Most of us probably think of Jamie Lee Curtis as the original scream queen. But five years before Laurie Strode set the long-lasting slasher trend of the virginal final girl in Halloween, Black Christmas offered a different kind of horror heroine. In fact, Olivia Hussey’s Jess Bradford was not only sexually active but (spoiler alert) pregnant, with plans to undergo an abortion against her boyfriend’s wishes. In this year’s Blumhouse reboot of the Bob Clark original, director and writer Sophia Takal clearly takes inspiration from Jess by centering on a woman trying to reclaim her body in the face of angry, bigoted men. But instead of replicating the nuance of its 1974 source material, Takal’s Black Christmas delivers its message with all the subtlety of a snow shovel to the head—and not even in a fun way.
Black Christmas takes place at the fictional Hawthorne College, whose stately cobblestones and hipster quasi-intellectual attendees scream “public ivy.” Like in the original, a mysterious killer stalks the sorority sisters on campus at Christmastime. Unlike the original, however, these sisters are emblems of the #MeToo era, wielding petitions against gender imbalance in academia and staging public protests against rape culture. Riley Stone (Imogen Poots), still recovering from a prior trauma, struggles to be quite as outspoken as her friends. But when the murderer—assuming the identity of late college founder Calvin Hawthorne—targets Riley’s house, she’s forced to confront her past and realize its ties to the present.
Now, the next part I think I can spoil, because the trailer already has. There isn’t one killer but a whole cult of hooded frat boys, led by Hawthorne alum Professor Gelson (Cary Elwes, smug as ever). This unfortunate marketing pretty much gives everything away, showing Gelson and his minions performing some kind of dark magic while worshipping a Calvin Hawthorne bust and waxing poetic about sacrifice and tradition. As the film’s central group of women fight these men, they wind up in a literal war against toxic masculinity.
This premise is ridiculous, but it’s only a heightened version of our own reality—one where lots of men cling to their patriarchal power, especially in institutions like universities where that power is systematically upheld. It’s a timely story that could have been so many things: biting satire, campy good time, maybe even cult classic like its predecessor. I wish Black Christmas had taken any of these routes. Instead, this film feels sort of like a Gen Z feminist word cloud, stuffed with contemporary issues and buzzwords but detached from any real voice.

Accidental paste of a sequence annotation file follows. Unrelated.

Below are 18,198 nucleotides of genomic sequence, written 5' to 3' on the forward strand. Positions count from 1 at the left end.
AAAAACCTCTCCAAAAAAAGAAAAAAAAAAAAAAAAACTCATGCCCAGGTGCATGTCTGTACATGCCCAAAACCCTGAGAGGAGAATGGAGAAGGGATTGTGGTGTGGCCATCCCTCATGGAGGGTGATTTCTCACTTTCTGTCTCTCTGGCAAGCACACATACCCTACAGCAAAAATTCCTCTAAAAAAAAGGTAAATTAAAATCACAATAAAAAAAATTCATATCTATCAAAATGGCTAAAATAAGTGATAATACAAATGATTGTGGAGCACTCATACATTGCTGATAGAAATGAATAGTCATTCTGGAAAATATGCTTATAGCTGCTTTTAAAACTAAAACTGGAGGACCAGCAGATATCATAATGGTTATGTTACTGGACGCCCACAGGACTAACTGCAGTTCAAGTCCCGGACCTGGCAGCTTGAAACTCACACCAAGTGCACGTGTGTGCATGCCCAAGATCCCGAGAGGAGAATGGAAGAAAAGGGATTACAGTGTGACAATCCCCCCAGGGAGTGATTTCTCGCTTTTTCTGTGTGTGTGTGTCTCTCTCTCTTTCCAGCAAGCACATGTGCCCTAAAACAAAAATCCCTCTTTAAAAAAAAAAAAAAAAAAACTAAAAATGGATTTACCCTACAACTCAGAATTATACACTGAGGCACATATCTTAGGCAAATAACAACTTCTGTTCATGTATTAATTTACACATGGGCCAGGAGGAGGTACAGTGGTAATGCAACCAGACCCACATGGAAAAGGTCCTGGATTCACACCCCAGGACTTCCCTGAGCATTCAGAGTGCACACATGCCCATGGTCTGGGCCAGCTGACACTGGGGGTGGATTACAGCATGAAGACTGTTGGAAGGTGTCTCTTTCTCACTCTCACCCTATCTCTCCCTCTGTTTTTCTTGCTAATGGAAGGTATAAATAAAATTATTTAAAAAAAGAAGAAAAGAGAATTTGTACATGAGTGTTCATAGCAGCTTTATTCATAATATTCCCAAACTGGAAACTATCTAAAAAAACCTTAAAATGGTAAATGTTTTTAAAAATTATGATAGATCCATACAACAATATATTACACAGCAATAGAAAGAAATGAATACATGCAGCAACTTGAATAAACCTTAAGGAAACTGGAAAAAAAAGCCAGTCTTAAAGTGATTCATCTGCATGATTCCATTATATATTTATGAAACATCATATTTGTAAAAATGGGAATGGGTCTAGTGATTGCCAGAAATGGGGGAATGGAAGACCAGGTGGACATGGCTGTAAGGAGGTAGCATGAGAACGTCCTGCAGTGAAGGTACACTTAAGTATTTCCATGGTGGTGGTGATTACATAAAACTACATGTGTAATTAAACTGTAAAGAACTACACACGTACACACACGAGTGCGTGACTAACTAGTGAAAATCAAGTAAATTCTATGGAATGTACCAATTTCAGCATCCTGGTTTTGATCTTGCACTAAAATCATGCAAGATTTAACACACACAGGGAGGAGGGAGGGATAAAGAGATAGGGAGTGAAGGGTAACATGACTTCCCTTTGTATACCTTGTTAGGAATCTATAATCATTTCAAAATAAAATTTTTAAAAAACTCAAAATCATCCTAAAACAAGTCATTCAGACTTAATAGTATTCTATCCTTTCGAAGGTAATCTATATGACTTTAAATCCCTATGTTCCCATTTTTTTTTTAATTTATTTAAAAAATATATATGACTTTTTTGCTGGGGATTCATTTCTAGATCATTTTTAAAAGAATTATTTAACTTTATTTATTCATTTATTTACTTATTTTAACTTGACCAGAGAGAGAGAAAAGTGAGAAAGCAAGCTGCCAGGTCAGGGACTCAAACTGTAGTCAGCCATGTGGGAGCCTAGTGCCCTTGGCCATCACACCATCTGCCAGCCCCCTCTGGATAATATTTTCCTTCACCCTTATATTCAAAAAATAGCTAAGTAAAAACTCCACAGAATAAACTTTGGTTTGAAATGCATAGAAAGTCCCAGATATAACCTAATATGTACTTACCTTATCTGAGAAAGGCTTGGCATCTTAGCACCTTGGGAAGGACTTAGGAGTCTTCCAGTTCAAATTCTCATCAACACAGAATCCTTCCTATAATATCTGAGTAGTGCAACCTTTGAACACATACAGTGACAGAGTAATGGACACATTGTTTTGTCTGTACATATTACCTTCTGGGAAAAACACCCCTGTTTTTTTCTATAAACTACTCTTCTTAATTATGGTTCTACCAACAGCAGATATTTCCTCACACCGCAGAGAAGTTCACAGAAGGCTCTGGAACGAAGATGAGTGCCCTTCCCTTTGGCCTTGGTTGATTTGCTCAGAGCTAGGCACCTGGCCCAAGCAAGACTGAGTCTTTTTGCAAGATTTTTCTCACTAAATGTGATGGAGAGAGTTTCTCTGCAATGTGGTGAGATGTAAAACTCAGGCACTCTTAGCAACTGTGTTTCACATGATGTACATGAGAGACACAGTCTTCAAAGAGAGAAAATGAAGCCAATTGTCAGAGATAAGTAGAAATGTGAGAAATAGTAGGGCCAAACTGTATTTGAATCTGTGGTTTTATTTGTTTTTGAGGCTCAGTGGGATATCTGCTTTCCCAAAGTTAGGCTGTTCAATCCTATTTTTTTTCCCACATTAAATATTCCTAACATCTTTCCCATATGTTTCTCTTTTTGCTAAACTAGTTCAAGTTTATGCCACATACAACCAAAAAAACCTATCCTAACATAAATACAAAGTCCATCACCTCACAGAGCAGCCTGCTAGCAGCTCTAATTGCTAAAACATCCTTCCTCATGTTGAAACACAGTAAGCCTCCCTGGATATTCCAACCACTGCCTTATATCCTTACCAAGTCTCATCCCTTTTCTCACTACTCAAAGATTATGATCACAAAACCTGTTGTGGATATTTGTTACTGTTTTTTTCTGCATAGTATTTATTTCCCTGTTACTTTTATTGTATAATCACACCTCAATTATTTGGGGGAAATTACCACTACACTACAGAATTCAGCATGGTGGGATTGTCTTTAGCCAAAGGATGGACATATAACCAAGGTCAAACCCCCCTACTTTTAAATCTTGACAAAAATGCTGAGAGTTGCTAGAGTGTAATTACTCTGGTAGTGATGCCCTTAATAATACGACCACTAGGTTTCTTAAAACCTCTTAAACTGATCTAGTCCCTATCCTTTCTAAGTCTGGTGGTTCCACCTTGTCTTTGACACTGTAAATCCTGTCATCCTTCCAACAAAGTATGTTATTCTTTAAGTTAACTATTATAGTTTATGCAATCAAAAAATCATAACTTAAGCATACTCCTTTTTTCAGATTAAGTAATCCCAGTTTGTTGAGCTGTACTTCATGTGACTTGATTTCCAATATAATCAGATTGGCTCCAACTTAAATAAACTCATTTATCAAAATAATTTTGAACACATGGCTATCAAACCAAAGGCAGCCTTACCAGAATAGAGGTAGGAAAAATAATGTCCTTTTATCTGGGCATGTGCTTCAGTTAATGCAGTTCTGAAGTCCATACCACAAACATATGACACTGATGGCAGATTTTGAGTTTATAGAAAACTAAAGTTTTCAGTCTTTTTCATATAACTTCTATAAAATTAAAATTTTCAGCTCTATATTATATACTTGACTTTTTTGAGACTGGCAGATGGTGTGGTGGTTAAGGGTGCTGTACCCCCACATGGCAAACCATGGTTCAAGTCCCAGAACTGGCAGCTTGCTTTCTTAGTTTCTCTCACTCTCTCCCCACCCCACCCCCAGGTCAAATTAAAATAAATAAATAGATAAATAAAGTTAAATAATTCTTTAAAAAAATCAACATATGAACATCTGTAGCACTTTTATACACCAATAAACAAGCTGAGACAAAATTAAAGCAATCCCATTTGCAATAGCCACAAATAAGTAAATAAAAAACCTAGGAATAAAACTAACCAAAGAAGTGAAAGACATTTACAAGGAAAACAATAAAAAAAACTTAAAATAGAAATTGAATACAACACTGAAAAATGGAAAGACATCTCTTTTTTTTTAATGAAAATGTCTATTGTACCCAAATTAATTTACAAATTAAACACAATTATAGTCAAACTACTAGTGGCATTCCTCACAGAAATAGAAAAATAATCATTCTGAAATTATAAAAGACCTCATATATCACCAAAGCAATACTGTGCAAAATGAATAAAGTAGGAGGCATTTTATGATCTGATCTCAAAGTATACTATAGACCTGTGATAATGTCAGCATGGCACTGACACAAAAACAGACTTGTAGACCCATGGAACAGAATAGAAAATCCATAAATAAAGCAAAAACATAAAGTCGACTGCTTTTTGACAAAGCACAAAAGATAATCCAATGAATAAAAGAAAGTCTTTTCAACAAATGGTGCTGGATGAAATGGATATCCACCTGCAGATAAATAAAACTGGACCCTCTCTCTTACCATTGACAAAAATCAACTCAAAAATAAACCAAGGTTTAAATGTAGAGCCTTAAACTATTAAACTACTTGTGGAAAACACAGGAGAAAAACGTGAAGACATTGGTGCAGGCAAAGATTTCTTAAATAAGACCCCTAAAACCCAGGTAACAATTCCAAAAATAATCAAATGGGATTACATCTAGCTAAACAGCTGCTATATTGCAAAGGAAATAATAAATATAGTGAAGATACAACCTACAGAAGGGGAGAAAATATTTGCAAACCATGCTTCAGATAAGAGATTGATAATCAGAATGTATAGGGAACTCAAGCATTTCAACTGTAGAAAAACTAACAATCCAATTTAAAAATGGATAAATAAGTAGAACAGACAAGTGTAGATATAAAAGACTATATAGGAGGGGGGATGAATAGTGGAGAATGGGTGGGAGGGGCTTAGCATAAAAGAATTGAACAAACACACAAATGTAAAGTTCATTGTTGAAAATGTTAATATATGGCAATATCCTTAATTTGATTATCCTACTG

I don’t want to slam Takal or her co-writer April Wolfe. In fact, I deeply admire them both and plan on checking out their other work immediately. It’s just a shame that their authenticity is bogged down here by t-shirt slogan lines like “Ho ho ho bitch” and “You messed with the wrong sisters.” There’s a righteous attempt to portray women more realistically than most movies with some gags involving Diva Cups and vibrators, but those jokes ultimately join a long lineup of contrived girl power moments.
Despite having to make their way through awkward quips and expositional dialogue, the main cast of Black Christmas is pretty likable. Poots is especially phenomenal and makes her character feel like a real person you want to root for. Her pain is heavy and complex but doesn’t define her. Lily Donoghue, Brittany O’Grady, and Aleyse Shannon also deliver lively performances, with Shannon making me chuckle at one line (“Rebuild yourself, bitch”) I probably wouldn’t have otherwise. Cary Elwes does exactly what he’s supposed to do. (Other line of the century: “We are not insane. We are merely men.”) Meanwhile, all the fraternity brothers look like they’ve wandered off a CW show, with faces and haircuts that only exist on network television… but I guess that’s what they’re supposed to do. However, I want to give some credit to Simon Mead, who plays a boyfriend named Nate and kind of nails the Nice Guy thing by going on a “not all men” rant that felt mostly true to life when it could have easily turned cringeworthy.
I have one final thought. While I applaud and appreciate the fortitude with which this movie tackles the topic of sexual assault—because it certainly needs to be talked about—I took issue with one part of the narrative. Black Christmas seems to view assault as something that you need to get over and move on from in order to restore your strength and identity. While I passionately believe that loved ones can and should support your healing process, nobody can tell you when or how to process traum. It’s something you deal with at your own pace and however you see fit. I’d be interested to hear how other people interpreted this aspect of the film.
Verdict: 1.5 out of 5 Stars
I wanted to like this movie, as it offers a promising story and captivating lead, and is generally nice to look at. However, it never reaches its full potential. It would have been enough for Black Christmas to be by women and about women, but somewhere along the way, I suspect the studio decided to make this movie “for women,” too… which, besides being absolutely meaningless, never works.